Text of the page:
The club has completed the loan of Denis Suarez from Barcelona with an option to buy in the summer which deals with the Aaron Ramsey situation. Next, they needed a defender and mind you, not just any defender. They needed a world-class defender. But, the only two options Arsenal had were to either get Medhi Benatia from Juventus as a part of the Aaron Ramsey deal or to sign Chelsea's Gary Cahill.

Emery insisted on keeping Ramsey till the end of the season and letting him go for free in the summer, so the Benatia deal fell through. I don't think I need to explain why Arsenal didn't opt for Cahill. But Emery did point out that he wanted to sign at least two players this window. Thus, Arsenal started negotiations for a winger.

They approached two wingers - Yannick Carrasco and Ivan Perisic. Ivan Perisic handed in a transfer request to Inter Milan and was keen to join Arsenal. However, Inter Milan added a clause of 'obligation to buy' for Arsenal if they were to loan the 30-year-old Croatian. However, Arsenal could not estimate how much money they will have in the summer since their Champions League future remains uncertain. Therefore, they were not willing to commit to any deal in the summer. So, the Perisic deal broke down.

They also approached Dalian Yifang to loan Carrasco. The Belgian seemed like a more realistic option as he felt a move to Europe benefited his family and his national team. He was also willing to take a lower salary for a return to Europe. But Arsenal could only snap him up on loan.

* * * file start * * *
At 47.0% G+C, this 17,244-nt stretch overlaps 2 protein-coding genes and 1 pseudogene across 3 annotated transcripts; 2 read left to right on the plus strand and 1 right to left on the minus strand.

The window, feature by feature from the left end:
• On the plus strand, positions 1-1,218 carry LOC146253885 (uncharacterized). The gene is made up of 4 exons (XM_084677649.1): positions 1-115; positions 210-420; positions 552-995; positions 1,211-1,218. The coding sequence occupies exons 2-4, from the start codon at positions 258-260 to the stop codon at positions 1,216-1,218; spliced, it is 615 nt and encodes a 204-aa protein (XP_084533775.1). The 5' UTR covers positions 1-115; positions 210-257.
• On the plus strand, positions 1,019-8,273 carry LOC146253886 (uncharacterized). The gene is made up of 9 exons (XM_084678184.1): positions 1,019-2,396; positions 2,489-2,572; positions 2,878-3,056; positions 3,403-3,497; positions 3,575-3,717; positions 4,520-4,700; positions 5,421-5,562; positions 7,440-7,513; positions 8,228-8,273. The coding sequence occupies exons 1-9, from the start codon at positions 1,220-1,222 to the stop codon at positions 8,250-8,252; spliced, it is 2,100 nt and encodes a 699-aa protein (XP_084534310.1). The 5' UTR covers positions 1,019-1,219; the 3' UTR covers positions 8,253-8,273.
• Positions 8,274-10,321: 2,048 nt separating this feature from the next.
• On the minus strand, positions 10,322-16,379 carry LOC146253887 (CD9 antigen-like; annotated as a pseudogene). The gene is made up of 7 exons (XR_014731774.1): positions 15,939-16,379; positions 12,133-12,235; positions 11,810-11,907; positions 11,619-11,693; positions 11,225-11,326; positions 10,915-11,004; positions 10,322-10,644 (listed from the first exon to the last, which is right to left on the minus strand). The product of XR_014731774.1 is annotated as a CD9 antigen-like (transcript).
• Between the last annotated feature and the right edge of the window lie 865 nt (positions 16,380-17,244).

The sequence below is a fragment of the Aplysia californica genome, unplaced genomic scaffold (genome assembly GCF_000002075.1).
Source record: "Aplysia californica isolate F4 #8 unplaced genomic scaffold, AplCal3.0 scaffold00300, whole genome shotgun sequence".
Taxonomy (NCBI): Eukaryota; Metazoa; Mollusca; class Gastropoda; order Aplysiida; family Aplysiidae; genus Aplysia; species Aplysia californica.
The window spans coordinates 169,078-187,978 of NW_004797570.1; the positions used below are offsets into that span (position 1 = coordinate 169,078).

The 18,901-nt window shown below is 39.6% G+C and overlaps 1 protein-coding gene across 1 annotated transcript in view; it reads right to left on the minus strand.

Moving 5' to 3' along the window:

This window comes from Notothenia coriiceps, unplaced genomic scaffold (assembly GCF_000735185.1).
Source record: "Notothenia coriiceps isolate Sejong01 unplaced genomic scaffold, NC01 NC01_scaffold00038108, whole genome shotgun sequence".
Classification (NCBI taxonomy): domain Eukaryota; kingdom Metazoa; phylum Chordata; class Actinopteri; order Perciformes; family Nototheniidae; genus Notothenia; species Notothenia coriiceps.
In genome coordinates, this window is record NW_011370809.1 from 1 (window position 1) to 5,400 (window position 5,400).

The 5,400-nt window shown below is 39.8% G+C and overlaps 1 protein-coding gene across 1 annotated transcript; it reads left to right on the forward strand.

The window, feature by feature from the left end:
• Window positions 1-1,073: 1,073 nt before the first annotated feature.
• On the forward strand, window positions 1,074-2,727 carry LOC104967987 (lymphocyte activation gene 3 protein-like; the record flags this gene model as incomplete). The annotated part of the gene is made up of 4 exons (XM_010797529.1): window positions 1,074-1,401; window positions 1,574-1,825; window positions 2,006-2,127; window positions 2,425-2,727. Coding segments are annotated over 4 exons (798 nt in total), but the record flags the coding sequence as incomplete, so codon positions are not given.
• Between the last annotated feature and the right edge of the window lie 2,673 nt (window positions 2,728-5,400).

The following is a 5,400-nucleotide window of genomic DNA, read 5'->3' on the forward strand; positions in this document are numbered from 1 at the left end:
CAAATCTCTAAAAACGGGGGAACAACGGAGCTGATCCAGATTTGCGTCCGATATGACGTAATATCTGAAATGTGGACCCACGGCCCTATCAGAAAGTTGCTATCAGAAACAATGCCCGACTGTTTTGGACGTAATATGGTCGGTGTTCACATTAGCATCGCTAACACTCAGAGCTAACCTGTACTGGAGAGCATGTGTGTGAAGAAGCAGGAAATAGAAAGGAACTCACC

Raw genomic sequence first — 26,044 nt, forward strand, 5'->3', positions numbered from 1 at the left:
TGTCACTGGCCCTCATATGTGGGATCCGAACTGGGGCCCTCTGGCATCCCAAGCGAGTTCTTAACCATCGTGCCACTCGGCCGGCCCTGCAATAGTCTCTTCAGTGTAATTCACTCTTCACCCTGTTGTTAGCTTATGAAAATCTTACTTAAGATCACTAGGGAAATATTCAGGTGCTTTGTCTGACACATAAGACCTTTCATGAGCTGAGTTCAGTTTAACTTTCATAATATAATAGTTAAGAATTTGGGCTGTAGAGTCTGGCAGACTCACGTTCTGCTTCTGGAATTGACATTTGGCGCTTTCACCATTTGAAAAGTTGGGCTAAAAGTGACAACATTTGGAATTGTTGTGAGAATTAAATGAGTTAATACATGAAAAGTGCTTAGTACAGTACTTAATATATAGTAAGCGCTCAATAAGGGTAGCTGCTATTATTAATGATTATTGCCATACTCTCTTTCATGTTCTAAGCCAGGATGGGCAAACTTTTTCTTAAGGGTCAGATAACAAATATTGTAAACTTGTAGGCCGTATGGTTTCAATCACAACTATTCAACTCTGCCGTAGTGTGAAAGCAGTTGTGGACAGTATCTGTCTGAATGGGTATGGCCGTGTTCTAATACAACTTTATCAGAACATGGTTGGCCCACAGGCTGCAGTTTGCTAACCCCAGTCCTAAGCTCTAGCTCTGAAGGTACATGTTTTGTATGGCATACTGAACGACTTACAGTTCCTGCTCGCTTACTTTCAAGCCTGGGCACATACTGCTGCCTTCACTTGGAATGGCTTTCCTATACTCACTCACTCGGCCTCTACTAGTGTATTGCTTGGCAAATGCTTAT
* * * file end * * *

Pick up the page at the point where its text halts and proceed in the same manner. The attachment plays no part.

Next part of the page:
This meant they would have to pay Carrasco's wages or at least a certain percentage of it on behalf of Dalian Yifang until they could buy him at the end of the season. These wages proved to be too high for a club that already had issues with high wages of current players. So, Arsenal ended up putting a value too low for the Chinese club and the loan didn't work out.

This left Arsenal with the lone signing of Denis Suarez. The fans are furious with this window and believe they need more players to challenge for the top 4. But, buying players in panic over the span of a month can lead to hurried transfers of average players. Therefore, it is better to take bigger long-term decisions on players to bring in during the summer transfer window.

The departures of Cech, Ramsey and possibly Lichsteiner and Ozil significantly clears up the wage bills for Arsenal. This can lead to an extra £50 million pounds for the club to spend in the summer. Assuming Arsenal's budget is already a good £50-70 million, the increase can see Arsenal have a budget of as much as £120 million.

Therefore, Arsenal fans must stay patient and give Emery time to build this club as he sees fit.